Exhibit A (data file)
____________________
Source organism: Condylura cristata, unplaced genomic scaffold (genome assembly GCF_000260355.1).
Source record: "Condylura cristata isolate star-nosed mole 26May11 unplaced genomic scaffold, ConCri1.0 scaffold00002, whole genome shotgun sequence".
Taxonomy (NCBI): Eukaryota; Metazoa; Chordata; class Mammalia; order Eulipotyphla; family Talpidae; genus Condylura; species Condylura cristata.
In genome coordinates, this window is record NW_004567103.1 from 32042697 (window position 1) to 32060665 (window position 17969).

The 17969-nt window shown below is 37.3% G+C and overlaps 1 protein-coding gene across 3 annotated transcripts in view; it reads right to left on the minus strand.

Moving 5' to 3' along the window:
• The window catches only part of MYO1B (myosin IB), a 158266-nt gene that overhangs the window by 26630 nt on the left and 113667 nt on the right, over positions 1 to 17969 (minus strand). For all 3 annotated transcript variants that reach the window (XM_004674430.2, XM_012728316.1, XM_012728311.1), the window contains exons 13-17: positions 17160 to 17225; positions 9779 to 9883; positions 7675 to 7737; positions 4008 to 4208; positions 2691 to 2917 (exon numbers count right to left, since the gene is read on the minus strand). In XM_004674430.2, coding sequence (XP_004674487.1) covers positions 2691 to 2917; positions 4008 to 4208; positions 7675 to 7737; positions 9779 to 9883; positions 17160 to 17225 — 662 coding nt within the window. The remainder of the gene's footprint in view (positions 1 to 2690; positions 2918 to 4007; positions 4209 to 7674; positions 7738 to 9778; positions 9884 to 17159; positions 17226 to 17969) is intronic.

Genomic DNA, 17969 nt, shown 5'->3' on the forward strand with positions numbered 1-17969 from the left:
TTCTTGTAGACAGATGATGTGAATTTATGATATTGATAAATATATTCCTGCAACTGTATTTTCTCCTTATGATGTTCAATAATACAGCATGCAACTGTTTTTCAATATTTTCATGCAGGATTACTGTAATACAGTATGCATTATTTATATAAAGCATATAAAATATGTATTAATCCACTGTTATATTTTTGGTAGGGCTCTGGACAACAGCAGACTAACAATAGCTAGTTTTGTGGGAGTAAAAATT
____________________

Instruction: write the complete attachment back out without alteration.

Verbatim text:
Source organism: Condylura cristata, unplaced genomic scaffold (genome assembly GCF_000260355.1).
Source record: "Condylura cristata isolate star-nosed mole 26May11 unplaced genomic scaffold, ConCri1.0 scaffold00002, whole genome shotgun sequence".
Taxonomy (NCBI): Eukaryota; Metazoa; Chordata; class Mammalia; order Eulipotyphla; family Talpidae; genus Condylura; species Condylura cristata.
In genome coordinates, this window is record NW_004567103.1 from 32042697 (window position 1) to 32060665 (window position 17969).

The 17969-nt window shown below is 37.3% G+C and overlaps 1 protein-coding gene across 3 annotated transcripts in view; it reads right to left on the minus strand.

Moving 5' to 3' along the window:
• The window catches only part of MYO1B (myosin IB), a 158266-nt gene that overhangs the window by 26630 nt on the left and 113667 nt on the right, over positions 1 to 17969 (minus strand). For all 3 annotated transcript variants that reach the window (XM_004674430.2, XM_012728316.1, XM_012728311.1), the window contains exons 13-17: positions 17160 to 17225; positions 9779 to 9883; positions 7675 to 7737; positions 4008 to 4208; positions 2691 to 2917 (exon numbers count right to left, since the gene is read on the minus strand). In XM_004674430.2, coding sequence (XP_004674487.1) covers positions 2691 to 2917; positions 4008 to 4208; positions 7675 to 7737; positions 9779 to 9883; positions 17160 to 17225 — 662 coding nt within the window. The remainder of the gene's footprint in view (positions 1 to 2690; positions 2918 to 4007; positions 4209 to 7674; positions 7738 to 9778; positions 9884 to 17159; positions 17226 to 17969) is intronic.

Genomic DNA, 17969 nt, shown 5'->3' on the forward strand with positions numbered 1-17969 from the left:
TTCTTGTAGACAGATGATGTGAATTTATGATATTGATAAATATATTCCTGCAACTGTATTTTCTCCTTATGATGTTCAATAATACAGCATGCAACTGTTTTTCAATATTTTCATGCAGGATTACTGTAATACAGTATGCATTATTTATATAAAGCATATAAAATATGTATTAATCCACTGTTATATTTTTGGTAGGGCTCTGGACAACAGCAGACTAACAATAGCTAGTTTTGTGGGAGTAAAAATT